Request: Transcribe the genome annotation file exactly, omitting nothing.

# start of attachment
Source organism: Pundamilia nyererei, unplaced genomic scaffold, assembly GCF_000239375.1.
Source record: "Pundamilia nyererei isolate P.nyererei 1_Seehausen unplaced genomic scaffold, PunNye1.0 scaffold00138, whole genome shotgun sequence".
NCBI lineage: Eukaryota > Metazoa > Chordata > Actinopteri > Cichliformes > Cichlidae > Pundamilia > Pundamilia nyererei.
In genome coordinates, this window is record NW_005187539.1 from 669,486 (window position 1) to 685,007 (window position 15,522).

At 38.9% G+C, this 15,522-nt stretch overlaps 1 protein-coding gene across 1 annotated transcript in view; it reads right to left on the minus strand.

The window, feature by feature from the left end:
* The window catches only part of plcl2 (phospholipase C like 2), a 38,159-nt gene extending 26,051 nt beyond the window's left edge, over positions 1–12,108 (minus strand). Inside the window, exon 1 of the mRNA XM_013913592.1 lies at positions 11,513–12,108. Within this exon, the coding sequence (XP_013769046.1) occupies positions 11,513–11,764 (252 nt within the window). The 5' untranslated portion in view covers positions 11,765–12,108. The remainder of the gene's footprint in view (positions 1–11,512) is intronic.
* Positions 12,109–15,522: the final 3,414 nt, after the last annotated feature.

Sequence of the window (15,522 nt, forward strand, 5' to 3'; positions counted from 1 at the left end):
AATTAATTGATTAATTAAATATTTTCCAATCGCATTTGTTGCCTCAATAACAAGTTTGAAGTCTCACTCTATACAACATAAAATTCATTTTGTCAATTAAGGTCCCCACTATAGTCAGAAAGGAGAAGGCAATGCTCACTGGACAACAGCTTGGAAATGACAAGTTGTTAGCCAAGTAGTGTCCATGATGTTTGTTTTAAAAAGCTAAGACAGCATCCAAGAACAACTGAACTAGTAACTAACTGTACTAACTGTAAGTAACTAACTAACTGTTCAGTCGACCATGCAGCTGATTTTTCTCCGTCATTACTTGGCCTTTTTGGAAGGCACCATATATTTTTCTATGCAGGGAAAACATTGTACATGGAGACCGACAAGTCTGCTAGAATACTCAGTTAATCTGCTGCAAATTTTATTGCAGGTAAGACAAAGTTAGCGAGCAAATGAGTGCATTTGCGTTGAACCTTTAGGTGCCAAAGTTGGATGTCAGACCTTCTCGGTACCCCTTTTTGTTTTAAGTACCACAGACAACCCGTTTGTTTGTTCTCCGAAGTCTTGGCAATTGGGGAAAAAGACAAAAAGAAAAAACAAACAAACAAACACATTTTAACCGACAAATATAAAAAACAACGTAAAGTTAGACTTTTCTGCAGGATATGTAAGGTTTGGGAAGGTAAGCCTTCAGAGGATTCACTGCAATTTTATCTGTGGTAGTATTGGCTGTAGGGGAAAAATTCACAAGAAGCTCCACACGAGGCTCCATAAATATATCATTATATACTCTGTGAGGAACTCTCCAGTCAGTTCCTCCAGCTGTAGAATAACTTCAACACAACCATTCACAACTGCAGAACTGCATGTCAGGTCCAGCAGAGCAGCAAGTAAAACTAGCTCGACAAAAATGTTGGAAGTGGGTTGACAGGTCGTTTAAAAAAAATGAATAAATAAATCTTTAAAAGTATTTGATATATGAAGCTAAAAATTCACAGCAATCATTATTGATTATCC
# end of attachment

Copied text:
Source organism: Pundamilia nyererei, unplaced genomic scaffold, assembly GCF_000239375.1.
Source record: "Pundamilia nyererei isolate P.nyererei 1_Seehausen unplaced genomic scaffold, PunNye1.0 scaffold00138, whole genome shotgun sequence".
NCBI lineage: Eukaryota > Metazoa > Chordata > Actinopteri > Cichliformes > Cichlidae > Pundamilia > Pundamilia nyererei.
In genome coordinates, this window is record NW_005187539.1 from 669,486 (window position 1) to 685,007 (window position 15,522).

At 38.9% G+C, this 15,522-nt stretch overlaps 1 protein-coding gene across 1 annotated transcript in view; it reads right to left on the minus strand.

The window, feature by feature from the left end:
* The window catches only part of plcl2 (phospholipase C like 2), a 38,159-nt gene extending 26,051 nt beyond the window's left edge, over positions 1–12,108 (minus strand). Inside the window, exon 1 of the mRNA XM_013913592.1 lies at positions 11,513–12,108. Within this exon, the coding sequence (XP_013769046.1) occupies positions 11,513–11,764 (252 nt within the window). The 5' untranslated portion in view covers positions 11,765–12,108. The remainder of the gene's footprint in view (positions 1–11,512) is intronic.
* Positions 12,109–15,522: the final 3,414 nt, after the last annotated feature.

Sequence of the window (15,522 nt, forward strand, 5' to 3'; positions counted from 1 at the left end):
AATTAATTGATTAATTAAATATTTTCCAATCGCATTTGTTGCCTCAATAACAAGTTTGAAGTCTCACTCTATACAACATAAAATTCATTTTGTCAATTAAGGTCCCCACTATAGTCAGAAAGGAGAAGGCAATGCTCACTGGACAACAGCTTGGAAATGACAAGTTGTTAGCCAAGTAGTGTCCATGATGTTTGTTTTAAAAAGCTAAGACAGCATCCAAGAACAACTGAACTAGTAACTAACTGTACTAACTGTAAGTAACTAACTAACTGTTCAGTCGACCATGCAGCTGATTTTTCTCCGTCATTACTTGGCCTTTTTGGAAGGCACCATATATTTTTCTATGCAGGGAAAACATTGTACATGGAGACCGACAAGTCTGCTAGAATACTCAGTTAATCTGCTGCAAATTTTATTGCAGGTAAGACAAAGTTAGCGAGCAAATGAGTGCATTTGCGTTGAACCTTTAGGTGCCAAAGTTGGATGTCAGACCTTCTCGGTACCCCTTTTTGTTTTAAGTACCACAGACAACCCGTTTGTTTGTTCTCCGAAGTCTTGGCAATTGGGGAAAAAGACAAAAAGAAAAAACAAACAAACAAACACATTTTAACCGACAAATATAAAAAACAACGTAAAGTTAGACTTTTCTGCAGGATATGTAAGGTTTGGGAAGGTAAGCCTTCAGAGGATTCACTGCAATTTTATCTGTGGTAGTATTGGCTGTAGGGGAAAAATTCACAAGAAGCTCCACACGAGGCTCCATAAATATATCATTATATACTCTGTGAGGAACTCTCCAGTCAGTTCCTCCAGCTGTAGAATAACTTCAACACAACCATTCACAACTGCAGAACTGCATGTCAGGTCCAGCAGAGCAGCAAGTAAAACTAGCTCGACAAAAATGTTGGAAGTGGGTTGACAGGTCGTTTAAAAAAAATGAATAAATAAATCTTTAAAAGTATTTGATATATGAAGCTAAAAATTCACAGCAATCATTATTGATTATCC